Not a lot of flexibility there. Moreover, neither Garnett and Blatche can be traded without their approval.
Last summer, the big expiring contract was Kris Humphries, who is being paid $12 million in 2013-14 by Boston. They also got value out of Keith Bogans who because he had been with the team two straight years was eligible for Early Bird rights. They signed him for $5.2 million and traded him to Boston to make the deal work.
This year, they have multiple expiring deals. Start with Pierce, who will make $15.3 million this year. Don't be surprised to see the Nets offer him a multi-year deal at the end of this season ... at less money ... if he improves. His agent is Jeff Schwartz. Because he is at the end of a multi-year deal, the Nets have his full Bird rights. That means they can re-sign him outside the salary cap. Will they?
Tyshawn Taylor and Tornike Shengelia have two-year guaranteed deals that expire as well. Shaun Livingston is also an expiring contract with no options, team or player. If the Nets want to keep him, they will either have to give him the mini-MLE or he will have to accept a vets minimum deal plus 20 percent. His agent is Jeff Schwartz. The Nets have three players who are on two-year deals with player options in the second year: Andrei Kirilenko, Andray Blatche and Alan Anderson. Kirilenko is being paid under the mini-MLE, the other two are vets minimum deals.
Blatche, as always, is unique. He still has two years to go on his amnesty payments from Washington, this season and next. Between his Nets salary and amnesty payments, he is guaranteed $18.5 million over two years. Because he's in his second season with the Nets, he will have his Early Bird rights next summer. That makes him eligible for a four-year $25 million contract outside the salary cap. If he plays well again, continues to mature and is healthy, he could be in for a big payday. He'll only be 28. By holding his Early Bird rights, the Nets can pay him a competitive salary. And yes, if he opts out and signs with the Nets (or any other team), he still gets money from the Wizards in 2014-15.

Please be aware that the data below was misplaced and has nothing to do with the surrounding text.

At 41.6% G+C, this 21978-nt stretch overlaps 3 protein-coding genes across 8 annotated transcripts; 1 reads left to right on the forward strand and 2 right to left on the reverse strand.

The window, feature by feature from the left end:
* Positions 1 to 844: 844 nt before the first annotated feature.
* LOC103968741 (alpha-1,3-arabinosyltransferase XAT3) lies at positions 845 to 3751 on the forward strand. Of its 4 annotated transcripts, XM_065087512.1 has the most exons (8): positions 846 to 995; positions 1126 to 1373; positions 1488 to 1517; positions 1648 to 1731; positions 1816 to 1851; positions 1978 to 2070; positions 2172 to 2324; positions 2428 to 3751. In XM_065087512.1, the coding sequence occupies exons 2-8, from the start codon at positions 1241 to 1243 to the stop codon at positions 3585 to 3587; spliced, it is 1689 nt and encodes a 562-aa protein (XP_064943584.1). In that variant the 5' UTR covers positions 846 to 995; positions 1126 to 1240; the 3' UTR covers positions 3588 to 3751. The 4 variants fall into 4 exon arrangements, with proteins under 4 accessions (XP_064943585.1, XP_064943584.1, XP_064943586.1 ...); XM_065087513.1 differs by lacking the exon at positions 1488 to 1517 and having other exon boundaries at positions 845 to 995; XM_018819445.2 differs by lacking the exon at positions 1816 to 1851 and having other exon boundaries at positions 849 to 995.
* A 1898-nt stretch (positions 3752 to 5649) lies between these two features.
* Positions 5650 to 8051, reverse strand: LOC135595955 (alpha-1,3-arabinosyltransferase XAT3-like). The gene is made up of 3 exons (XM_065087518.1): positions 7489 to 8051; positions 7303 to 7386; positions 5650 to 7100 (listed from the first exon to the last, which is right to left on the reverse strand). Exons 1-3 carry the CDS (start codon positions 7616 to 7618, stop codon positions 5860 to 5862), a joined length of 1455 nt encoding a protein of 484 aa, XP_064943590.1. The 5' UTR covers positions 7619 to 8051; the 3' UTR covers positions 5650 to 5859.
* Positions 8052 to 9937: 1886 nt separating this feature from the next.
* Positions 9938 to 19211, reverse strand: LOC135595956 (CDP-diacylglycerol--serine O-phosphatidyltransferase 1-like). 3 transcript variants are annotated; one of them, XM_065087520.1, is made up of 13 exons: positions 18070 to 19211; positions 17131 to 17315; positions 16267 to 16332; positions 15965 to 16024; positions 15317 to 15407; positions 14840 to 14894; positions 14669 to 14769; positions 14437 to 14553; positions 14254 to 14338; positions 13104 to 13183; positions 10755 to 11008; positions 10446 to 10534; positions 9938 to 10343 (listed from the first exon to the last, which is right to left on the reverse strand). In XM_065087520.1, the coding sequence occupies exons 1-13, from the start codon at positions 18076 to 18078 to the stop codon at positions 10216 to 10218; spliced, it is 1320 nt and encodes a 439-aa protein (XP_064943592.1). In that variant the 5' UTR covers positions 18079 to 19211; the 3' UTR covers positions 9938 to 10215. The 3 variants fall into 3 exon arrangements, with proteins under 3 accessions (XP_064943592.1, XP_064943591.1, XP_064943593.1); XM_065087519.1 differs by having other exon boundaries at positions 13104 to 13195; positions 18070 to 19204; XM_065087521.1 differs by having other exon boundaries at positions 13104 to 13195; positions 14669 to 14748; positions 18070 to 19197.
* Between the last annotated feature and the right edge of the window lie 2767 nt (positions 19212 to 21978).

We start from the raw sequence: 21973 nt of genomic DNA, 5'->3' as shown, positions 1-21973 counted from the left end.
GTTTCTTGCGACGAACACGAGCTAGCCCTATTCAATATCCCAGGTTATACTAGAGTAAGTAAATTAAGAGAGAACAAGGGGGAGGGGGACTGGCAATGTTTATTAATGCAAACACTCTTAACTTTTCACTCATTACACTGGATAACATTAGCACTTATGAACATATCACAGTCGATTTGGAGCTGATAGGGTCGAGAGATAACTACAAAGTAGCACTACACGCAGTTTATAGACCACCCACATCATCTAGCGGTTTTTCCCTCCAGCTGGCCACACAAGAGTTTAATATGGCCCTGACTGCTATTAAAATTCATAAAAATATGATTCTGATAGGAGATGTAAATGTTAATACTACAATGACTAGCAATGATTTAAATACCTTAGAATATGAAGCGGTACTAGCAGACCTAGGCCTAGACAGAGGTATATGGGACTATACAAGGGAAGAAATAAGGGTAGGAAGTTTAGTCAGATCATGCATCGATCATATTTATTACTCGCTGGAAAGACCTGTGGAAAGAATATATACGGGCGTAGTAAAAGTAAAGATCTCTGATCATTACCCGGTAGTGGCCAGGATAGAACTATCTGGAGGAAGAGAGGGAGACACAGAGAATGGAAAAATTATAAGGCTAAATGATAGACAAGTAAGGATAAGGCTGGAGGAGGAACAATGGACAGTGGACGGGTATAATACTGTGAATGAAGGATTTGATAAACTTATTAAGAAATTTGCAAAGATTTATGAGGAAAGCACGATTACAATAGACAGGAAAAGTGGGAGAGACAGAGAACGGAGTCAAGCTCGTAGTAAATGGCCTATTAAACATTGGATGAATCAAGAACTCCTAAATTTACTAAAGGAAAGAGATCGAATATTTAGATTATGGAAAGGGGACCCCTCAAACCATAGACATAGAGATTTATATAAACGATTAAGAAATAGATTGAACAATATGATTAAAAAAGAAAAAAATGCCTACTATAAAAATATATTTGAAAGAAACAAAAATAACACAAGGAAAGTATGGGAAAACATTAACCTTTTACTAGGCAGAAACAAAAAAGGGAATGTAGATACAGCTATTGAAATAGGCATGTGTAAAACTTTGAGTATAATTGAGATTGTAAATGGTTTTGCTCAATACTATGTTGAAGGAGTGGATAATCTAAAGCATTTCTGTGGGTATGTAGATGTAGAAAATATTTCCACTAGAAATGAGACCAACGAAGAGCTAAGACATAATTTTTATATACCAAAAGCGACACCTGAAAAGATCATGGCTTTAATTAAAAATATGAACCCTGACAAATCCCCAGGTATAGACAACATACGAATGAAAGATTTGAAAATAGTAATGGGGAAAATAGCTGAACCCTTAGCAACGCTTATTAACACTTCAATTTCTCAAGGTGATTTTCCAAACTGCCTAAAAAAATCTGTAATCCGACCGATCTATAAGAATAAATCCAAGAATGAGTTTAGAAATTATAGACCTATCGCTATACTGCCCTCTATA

The Nets also turn Taylor or Shengelia into larger contracts for trade purposes as they did with Bogans. Or they could offer them qualifying offers of $1.1 million for 2014-15.
The rest of the roster is on a variety of other deals. Here are the details as laid out by ShamSports. has four years and $81.6 million left on his contract with an early termination option in the last year; , three years and $69.5 million left; , three years and $47.2 million left, with a player option in the last year; Kevin Garnett, two years and $24.4 million left; Jason Terry, two years and $11.5 million left; Mirza Teletovic, two years and $6.6 million left; Reggie Evans, two years and $3.5 million left. Mason Plumlee is on a rookie contract which could pay him $6.4 million over four if the Nets exercise his third and fourth year options. Williams and Lopez have 15% trade kickers that would be paid by receiving teams.
A footnote: Last year, D-Will and JJ ranked #1 and #2 in guaranteed money owed. This year, they are #5 and #8. Chris Paul is #1, followed by Blake Griffin, John Wall, Dwight Howard, Williams, James Harden, Derrick Rose and Johnson.